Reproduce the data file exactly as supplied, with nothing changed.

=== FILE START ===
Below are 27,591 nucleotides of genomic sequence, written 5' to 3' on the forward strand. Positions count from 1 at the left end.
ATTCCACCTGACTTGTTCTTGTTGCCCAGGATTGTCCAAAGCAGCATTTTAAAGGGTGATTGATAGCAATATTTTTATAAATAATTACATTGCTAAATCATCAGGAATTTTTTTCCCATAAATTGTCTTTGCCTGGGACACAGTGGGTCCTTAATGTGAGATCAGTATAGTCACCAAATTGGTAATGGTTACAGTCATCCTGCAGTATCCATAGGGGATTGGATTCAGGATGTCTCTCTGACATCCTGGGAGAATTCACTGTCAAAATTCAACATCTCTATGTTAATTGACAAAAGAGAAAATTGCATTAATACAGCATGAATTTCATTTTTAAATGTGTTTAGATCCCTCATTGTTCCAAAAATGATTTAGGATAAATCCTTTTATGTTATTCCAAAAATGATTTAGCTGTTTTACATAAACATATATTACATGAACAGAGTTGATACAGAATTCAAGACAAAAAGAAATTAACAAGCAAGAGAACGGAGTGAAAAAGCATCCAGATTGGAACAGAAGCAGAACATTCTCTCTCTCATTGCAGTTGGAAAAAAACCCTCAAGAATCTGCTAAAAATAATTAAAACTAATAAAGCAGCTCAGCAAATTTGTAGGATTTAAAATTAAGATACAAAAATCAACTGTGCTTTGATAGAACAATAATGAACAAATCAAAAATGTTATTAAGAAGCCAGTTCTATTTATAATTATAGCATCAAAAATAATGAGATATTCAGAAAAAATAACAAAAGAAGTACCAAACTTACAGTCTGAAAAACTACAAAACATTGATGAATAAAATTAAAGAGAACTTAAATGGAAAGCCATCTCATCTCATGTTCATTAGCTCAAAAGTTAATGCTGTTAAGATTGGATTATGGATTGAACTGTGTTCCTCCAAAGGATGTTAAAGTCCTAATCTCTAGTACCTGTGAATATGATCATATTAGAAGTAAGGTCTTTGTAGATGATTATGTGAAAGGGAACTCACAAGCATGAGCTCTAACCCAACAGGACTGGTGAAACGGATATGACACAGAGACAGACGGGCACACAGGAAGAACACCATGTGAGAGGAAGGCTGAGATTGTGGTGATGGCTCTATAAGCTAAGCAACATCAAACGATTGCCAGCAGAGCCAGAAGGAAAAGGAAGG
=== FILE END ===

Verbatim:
Below are 27,591 nucleotides of genomic sequence, written 5' to 3' on the forward strand. Positions count from 1 at the left end.
ATTCCACCTGACTTGTTCTTGTTGCCCAGGATTGTCCAAAGCAGCATTTTAAAGGGTGATTGATAGCAATATTTTTATAAATAATTACATTGCTAAATCATCAGGAATTTTTTTCCCATAAATTGTCTTTGCCTGGGACACAGTGGGTCCTTAATGTGAGATCAGTATAGTCACCAAATTGGTAATGGTTACAGTCATCCTGCAGTATCCATAGGGGATTGGATTCAGGATGTCTCTCTGACATCCTGGGAGAATTCACTGTCAAAATTCAACATCTCTATGTTAATTGACAAAAGAGAAAATTGCATTAATACAGCATGAATTTCATTTTTAAATGTGTTTAGATCCCTCATTGTTCCAAAAATGATTTAGGATAAATCCTTTTATGTTATTCCAAAAATGATTTAGCTGTTTTACATAAACATATATTACATGAACAGAGTTGATACAGAATTCAAGACAAAAAGAAATTAACAAGCAAGAGAACGGAGTGAAAAAGCATCCAGATTGGAACAGAAGCAGAACATTCTCTCTCTCATTGCAGTTGGAAAAAAACCCTCAAGAATCTGCTAAAAATAATTAAAACTAATAAAGCAGCTCAGCAAATTTGTAGGATTTAAAATTAAGATACAAAAATCAACTGTGCTTTGATAGAACAATAATGAACAAATCAAAAATGTTATTAAGAAGCCAGTTCTATTTATAATTATAGCATCAAAAATAATGAGATATTCAGAAAAAATAACAAAAGAAGTACCAAACTTACAGTCTGAAAAACTACAAAACATTGATGAATAAAATTAAAGAGAACTTAAATGGAAAGCCATCTCATCTCATGTTCATTAGCTCAAAAGTTAATGCTGTTAAGATTGGATTATGGATTGAACTGTGTTCCTCCAAAGGATGTTAAAGTCCTAATCTCTAGTACCTGTGAATATGATCATATTAGAAGTAAGGTCTTTGTAGATGATTATGTGAAAGGGAACTCACAAGCATGAGCTCTAACCCAACAGGACTGGTGAAACGGATATGACACAGAGACAGACGGGCACACAGGAAGAACACCATGTGAGAGGAAGGCTGAGATTGTGGTGATGGCTCTATAAGCTAAGCAACATCAAACGATTGCCAGCAGAGCCAGAAGGAAAAGGAAGG